Dell touts the XPS 13 Plus sustainability chops in the form of a low-carbon aluminium chassis, with no mention of any form of recycled plastics used in the build of the machine though. The key achievement is in the packaging, which is completely made of card, making it fully recyclable and renewable.
Display and Sound
- Impressive 3.5K OLED display
- Rich sound that falters at higher volumes
Your experience with the Dell XPS 13 Plus (2023) display will differ greatly depending on which option you go with.
There are four options, including FHD+ non-touch, FHD+ touch, UHD+ touch and 3.5K OLED touch. My review model was the latter and, likely, the pick of the bunch – though the UHD+ model does still cost more to add.
Despite its overall redesign hiccup, Dell’s displays haven’t faltered and the 3.5K OLED does not disappoint. In my benchmarking, it managed a decent peak brightness of 383.7 nits but primarily shone elsewhere. Being an OLED, the black level comes in at 0 and contrast ratio 0:1 while you get 6700K white visual colour temperature, 100% sRGB, 99% Adobe RGB and 100% DCI-P3.
These are top-notch scores that go above and beyond what you really need for productivity use, but you’ll be delighted with them nonetheless, and it’ll afford accurate representation of colour if you do dabble in image editing too. The 13.3-inch display may not be very cinematic, but movies and videos look great on the Dell too, with vivid colour and lush detail throughout.
I was surprised by the strong audio capabilities on offer from this dinky device too, and I really shouldn’t have been as the XPS range has long offered great speakers. These aren’t perfect though, with the sound stumbling when you turn the volume up high. But, for the most part, what you get is a pleasingly full sound that does let some slightly harsh highs sneak in though. There isn’t much true bass to speak of either, meaning it doesn’t touch the likes of the MacBook Air.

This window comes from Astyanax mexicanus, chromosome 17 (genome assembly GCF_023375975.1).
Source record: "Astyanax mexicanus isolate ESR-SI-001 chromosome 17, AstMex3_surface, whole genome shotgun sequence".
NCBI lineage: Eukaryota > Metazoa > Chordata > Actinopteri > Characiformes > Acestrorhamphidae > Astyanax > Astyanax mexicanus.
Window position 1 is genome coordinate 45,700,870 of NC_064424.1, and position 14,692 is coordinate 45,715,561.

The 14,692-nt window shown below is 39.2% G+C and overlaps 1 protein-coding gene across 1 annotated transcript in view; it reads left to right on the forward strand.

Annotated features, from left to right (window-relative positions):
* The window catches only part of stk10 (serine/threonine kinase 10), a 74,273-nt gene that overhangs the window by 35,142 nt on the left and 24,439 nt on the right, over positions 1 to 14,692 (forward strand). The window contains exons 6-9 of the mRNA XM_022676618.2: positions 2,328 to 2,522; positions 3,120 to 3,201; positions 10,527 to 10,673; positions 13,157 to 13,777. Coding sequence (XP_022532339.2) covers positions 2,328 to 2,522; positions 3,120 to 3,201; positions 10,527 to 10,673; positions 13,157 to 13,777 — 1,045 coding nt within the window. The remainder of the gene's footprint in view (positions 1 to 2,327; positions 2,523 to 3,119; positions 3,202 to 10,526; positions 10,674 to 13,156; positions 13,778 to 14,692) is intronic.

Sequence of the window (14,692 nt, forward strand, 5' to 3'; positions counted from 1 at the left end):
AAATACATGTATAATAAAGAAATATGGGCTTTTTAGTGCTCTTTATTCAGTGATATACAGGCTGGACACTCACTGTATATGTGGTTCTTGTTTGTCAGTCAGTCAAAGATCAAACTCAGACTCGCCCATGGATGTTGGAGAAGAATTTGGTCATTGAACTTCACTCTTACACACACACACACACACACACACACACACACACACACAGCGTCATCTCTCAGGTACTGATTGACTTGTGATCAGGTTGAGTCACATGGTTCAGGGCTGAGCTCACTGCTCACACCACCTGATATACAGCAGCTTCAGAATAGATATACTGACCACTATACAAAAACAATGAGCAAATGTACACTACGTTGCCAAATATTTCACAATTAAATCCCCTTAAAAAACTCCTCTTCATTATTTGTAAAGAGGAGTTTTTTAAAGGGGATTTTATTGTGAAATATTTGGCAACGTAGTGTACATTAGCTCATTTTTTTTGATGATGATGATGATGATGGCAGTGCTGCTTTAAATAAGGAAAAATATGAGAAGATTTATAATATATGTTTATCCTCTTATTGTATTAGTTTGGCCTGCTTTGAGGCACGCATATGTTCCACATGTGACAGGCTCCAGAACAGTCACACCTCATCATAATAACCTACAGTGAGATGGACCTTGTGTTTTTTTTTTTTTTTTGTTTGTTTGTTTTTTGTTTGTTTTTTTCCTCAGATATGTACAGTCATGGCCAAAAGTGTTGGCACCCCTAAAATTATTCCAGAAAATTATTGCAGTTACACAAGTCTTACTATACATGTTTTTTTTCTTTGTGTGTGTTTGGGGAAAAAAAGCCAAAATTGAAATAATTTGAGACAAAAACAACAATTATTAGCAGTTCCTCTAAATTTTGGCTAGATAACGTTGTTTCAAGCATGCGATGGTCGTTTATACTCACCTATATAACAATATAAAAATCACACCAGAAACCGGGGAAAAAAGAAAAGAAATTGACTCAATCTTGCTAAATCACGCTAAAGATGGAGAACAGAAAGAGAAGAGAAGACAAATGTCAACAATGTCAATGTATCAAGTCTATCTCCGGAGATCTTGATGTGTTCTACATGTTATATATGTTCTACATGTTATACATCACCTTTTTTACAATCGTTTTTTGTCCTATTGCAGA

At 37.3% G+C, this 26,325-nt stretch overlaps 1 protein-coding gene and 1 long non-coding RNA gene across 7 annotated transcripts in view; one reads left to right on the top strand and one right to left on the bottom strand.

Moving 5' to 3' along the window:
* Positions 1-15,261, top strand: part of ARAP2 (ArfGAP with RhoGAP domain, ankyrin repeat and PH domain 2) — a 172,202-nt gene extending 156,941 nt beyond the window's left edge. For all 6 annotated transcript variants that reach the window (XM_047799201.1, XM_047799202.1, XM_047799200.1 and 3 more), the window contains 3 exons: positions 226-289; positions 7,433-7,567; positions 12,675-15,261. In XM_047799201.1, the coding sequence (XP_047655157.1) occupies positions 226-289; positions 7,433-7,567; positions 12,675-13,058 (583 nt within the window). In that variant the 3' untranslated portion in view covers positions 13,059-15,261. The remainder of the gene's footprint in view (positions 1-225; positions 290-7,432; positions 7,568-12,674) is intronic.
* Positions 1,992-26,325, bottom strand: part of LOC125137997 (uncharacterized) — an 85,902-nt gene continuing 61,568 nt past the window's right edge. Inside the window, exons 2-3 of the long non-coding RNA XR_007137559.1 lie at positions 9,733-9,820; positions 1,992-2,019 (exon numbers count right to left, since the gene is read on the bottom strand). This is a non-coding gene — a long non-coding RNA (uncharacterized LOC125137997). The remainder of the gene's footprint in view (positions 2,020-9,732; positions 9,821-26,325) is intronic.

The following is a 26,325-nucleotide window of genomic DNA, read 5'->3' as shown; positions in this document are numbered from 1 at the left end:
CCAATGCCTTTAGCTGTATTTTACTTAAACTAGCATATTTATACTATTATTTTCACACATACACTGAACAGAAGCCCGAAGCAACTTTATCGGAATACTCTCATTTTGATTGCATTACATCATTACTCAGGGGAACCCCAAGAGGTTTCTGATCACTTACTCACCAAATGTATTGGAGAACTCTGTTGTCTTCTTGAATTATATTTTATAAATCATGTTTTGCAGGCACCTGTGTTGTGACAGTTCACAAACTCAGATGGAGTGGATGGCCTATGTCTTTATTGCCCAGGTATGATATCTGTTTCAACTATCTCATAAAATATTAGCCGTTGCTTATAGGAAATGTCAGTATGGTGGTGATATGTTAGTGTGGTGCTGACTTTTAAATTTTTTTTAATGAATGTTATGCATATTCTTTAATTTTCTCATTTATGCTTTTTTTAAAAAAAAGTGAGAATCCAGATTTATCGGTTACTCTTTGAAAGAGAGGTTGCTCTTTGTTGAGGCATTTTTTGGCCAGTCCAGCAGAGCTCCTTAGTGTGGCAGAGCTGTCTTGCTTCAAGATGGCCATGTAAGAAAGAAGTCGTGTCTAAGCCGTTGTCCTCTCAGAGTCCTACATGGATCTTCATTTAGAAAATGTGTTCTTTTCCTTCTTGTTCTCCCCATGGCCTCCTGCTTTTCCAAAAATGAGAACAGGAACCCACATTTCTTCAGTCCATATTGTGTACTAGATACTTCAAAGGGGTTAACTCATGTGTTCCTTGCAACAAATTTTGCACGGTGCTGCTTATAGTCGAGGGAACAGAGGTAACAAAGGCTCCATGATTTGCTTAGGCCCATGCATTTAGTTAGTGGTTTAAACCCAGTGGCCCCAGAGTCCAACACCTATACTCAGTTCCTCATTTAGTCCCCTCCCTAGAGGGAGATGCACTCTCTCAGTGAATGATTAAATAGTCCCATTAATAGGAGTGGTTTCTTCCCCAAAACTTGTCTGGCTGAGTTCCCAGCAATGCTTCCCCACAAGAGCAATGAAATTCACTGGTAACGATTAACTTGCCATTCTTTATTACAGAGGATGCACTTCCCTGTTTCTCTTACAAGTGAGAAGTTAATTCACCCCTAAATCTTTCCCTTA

Disappointingly, the webcam is simply 720p rather than 1080p, meaning the detail isn’t great. And, it looks nothing more than fine when in anything but pristine lighting conditions. The results are rather warm too. It’s perfectly okay for your typical Zoom meetings but don’t expect top-notch visuals.
- 32GB RAM is overkill for a productivity laptop
- Doesn’t match up with key rivals
- Chassis can get a bit too warm
Performance is where the Dell XPS 13 Plus (2023) stumbles in terms of value for money. The £1570/$1849 review model I’ve been testing offers up an Intel Core i7-1360P CPU, 32GB RAM and 512GB SSD storage. It isn’t the most standard of configurations, especially with that 32GB RAM being overkill for a device largely focused on productivity. So do bear this in mind when considering my reporting on the performance of this device if you’re considering the likes of the 8GB RAM model, as it may differ significantly in terms of multitasking capabilities.
In my benchmarking of this laptop, it is clear this form factor doesn’t enable the full capabilities of the Core i7 inside, with the LG Gram SuperSlim, which sports the same chip, offering higher CPU-based test scores. In terms of our holistic PCMark 10 test, it also fell short of the LG while also losing out to the Samsung Galaxy Book 3 Pro and 360 models that I’ve reviewed. This is more surprising as those devices offer the less powerful Intel Core i5-1340P chip, and don’t offer the 32GB RAM that this machine does.
Nevertheless, it isn’t all about benchmarking and, as a productivity machine, the Dell XPS 13 Plus (2023) rarely floundered in my use. Intensive productivity never saw this laptop judder and the fans rarely got very loud. However, in the case of the latter, more cooling grunt may have been welcome as the bottom of the device would regularly get uncomfortably warm.